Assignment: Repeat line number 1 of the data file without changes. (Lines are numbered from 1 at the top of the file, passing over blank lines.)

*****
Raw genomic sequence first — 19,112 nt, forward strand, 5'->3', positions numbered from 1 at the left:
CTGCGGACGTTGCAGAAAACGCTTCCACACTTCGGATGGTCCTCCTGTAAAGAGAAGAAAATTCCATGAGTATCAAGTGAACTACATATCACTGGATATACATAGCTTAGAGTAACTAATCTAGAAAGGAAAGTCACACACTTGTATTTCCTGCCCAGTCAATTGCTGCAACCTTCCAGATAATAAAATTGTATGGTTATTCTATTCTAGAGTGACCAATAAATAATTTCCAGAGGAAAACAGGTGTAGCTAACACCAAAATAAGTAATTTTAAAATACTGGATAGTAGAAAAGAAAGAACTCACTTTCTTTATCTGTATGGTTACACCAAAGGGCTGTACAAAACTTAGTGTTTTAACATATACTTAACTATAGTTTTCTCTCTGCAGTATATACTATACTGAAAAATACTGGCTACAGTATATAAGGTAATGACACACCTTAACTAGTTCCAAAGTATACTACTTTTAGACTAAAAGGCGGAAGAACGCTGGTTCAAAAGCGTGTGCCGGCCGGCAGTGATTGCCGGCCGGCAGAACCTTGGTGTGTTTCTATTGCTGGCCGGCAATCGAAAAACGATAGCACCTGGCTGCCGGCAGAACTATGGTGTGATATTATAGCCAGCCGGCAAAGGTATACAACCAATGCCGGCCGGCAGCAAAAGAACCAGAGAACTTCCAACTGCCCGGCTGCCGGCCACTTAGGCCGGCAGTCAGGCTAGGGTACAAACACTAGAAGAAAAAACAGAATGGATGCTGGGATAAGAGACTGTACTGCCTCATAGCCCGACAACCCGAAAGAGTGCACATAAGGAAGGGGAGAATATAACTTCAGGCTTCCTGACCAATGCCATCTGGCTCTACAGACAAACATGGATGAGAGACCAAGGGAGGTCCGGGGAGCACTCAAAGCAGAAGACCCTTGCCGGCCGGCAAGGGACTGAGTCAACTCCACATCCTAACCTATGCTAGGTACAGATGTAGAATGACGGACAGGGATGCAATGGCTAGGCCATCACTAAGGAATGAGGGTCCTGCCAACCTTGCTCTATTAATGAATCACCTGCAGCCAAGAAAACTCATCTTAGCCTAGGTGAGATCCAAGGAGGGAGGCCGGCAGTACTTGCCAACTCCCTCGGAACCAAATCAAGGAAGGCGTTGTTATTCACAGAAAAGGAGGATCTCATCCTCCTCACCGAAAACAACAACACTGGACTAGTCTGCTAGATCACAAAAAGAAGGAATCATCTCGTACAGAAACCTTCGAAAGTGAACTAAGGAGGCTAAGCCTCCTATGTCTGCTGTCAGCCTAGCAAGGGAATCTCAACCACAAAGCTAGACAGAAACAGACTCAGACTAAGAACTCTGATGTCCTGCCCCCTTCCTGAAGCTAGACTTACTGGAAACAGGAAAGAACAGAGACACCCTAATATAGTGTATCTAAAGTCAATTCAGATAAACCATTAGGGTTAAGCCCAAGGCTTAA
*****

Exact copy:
Raw genomic sequence first — 19,112 nt, forward strand, 5'->3', positions numbered from 1 at the left: